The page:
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Southern Africa

South Africa
(Republic South Africa)

FIRST STAMPS ISSUED Union of South Africa, 4 November 1910 (2½d value only; full definitives, 1913).
Republic of South Africa, 31 May 1961


Until 1961, British.
From 14 February 1961, 100 cents = 1 rand.

The Cape of Good Hope, Natal, the Orange Free State and Transvaal car together to form the Union of South Africa, with Dominion status, on 31 May 1910. The Union left the Commonwealth 31 May 1961 and became a republic (RSA).

From 1948 when the National Party came to power, South Africa's social and political structure was based on 'apartheid' or racial segregation. Opposition reached a peak in 1960 with the Sharpeville massacres, but despite this clamp down by the Government, rioting continued and a State of Emergency was declared in July 1985 in 36 Districts and nationwide on 12 June 1986.

This policy was reflected by continuous attempts to expel the South African representation from the Union Postal Union. Such attempts by the African bloc at the Union's Congresses failed for two main reasons. First, there was no mechanism with in the UPU Constitution for the expulsion of a member country and, secondly, South Africa remained a member of the United Nations and could renew its membership after each Congress merely by signifying that it would adhere to the revisions of the Constitution.

Effectively, the majority of the membership of the UPU banned South Africa in the 1980s, but it was reaccepted by the membership after a visit to that country by an appointed Committee in 1994.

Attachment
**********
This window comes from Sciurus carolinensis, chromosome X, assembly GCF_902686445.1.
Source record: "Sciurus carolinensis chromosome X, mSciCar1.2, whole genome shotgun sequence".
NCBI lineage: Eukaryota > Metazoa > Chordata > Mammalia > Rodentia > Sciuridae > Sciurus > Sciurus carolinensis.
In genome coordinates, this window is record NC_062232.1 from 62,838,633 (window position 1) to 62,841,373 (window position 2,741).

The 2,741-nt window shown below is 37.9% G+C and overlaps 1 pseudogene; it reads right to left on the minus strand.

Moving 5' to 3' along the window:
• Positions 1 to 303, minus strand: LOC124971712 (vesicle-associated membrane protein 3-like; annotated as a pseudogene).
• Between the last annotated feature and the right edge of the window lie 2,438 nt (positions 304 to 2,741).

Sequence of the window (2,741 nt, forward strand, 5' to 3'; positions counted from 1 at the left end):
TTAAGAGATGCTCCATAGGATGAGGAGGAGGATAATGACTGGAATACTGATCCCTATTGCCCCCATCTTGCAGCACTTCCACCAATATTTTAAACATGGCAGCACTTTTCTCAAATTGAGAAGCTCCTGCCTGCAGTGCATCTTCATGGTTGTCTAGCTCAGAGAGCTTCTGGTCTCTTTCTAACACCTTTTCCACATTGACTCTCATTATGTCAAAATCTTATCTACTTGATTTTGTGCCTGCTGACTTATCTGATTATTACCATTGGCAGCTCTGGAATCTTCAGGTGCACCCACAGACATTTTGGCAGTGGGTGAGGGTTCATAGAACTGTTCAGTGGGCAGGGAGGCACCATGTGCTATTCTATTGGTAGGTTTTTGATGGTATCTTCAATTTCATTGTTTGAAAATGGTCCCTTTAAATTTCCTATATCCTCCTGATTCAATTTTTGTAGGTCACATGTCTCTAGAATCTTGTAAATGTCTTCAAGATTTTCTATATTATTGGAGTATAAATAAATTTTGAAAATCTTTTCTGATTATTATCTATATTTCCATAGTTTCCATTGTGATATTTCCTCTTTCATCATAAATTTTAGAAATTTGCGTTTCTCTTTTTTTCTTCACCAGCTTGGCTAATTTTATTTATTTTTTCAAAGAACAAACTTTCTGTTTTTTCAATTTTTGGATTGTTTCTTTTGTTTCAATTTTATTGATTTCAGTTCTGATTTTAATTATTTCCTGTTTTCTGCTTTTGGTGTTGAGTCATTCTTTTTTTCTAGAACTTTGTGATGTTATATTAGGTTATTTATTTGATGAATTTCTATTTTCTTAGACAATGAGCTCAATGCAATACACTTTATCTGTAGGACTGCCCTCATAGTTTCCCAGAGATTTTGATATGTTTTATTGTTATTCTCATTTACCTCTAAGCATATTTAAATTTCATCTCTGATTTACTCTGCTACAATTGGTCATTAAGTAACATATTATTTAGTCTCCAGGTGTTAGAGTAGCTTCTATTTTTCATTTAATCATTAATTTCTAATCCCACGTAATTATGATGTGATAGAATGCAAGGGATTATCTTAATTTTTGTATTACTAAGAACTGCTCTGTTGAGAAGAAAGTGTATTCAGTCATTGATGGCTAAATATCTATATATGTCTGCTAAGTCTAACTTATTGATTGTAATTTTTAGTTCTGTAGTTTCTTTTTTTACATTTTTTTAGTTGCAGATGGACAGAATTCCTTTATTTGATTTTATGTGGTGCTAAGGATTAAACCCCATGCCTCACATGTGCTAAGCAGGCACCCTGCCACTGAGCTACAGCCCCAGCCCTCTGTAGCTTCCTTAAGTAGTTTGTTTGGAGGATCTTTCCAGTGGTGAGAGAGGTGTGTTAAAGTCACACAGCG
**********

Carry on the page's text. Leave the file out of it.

The country's first multiracial general election had been held in April 1996 and the ANC gained 62% of the vote for the National Assembly and a similar percentage in theSenate. Nelson Mandela, who had been released from prison in 1991, became the first ANC President of the Republic. He was replaced by Thabo Mbecki on 16 June 1999.


Stamps of the pre-Union colonies were in use irrespective of origin throughout the Union from 18 August 1910 to 1 September 1913 (and were not demonetized until 31 December 1937).

Walfisch Bay (Walvis Bay)

FIRST STAMPS Cape of Good Hope from 1884.


1884, as Cape Colony.
1910, as South Africa.
1923, as South West Africa.
1977, as South Africa until it became part of Namibia in 1994.

Claimed by the Dutch in 1796, this British settlement of 1800 was annexed to Cape Colony on 12 March 1878 and was incorporated into the Union of South Africa in 1910. Stamps used here can be recognized by cancellation.

Governed from August 1992 by the joint South African-Namibian-Walvis Bay Administration Body until 28 February 1994, when South Africa renounced its claim to sovereignty over the enclave and it became part of South West Africa.

Used stamps of Cape from 1884 (original. oblit. barred oval 300).

Used stamps of South Africa from 1910 to 1922 (invalid after 31 January 1923).

Used stamps of South West Africa I January 1923-31 August 1977.

Since 1 September 1977 has used stamps of South Africa. From 21 March 1990 used the stamps of Namibia.

German South-West Africa (Deutsch-Sudwestafrika)


FIRST STAMPS March 1897.



Proclaimed a German protectorate on 24 April and flag raised 7 August 1884. Overrun by South African troops 1914-15.

Mail is known carried by casual ship between 7 August 1884 and 6 July 1888, when the first POs opened. Joined UPU in 1886. Used stamps of Germany from July 7 1888.

POs closed by captures August 1914-20 July 1915; PO at Olukonda was the last to fall.

The Western part of the UN alliance withdrew from the operation in March 1994. This left troops from India, Pakistan and Egypt that were easily overrun by the Somali factions.

South West Africa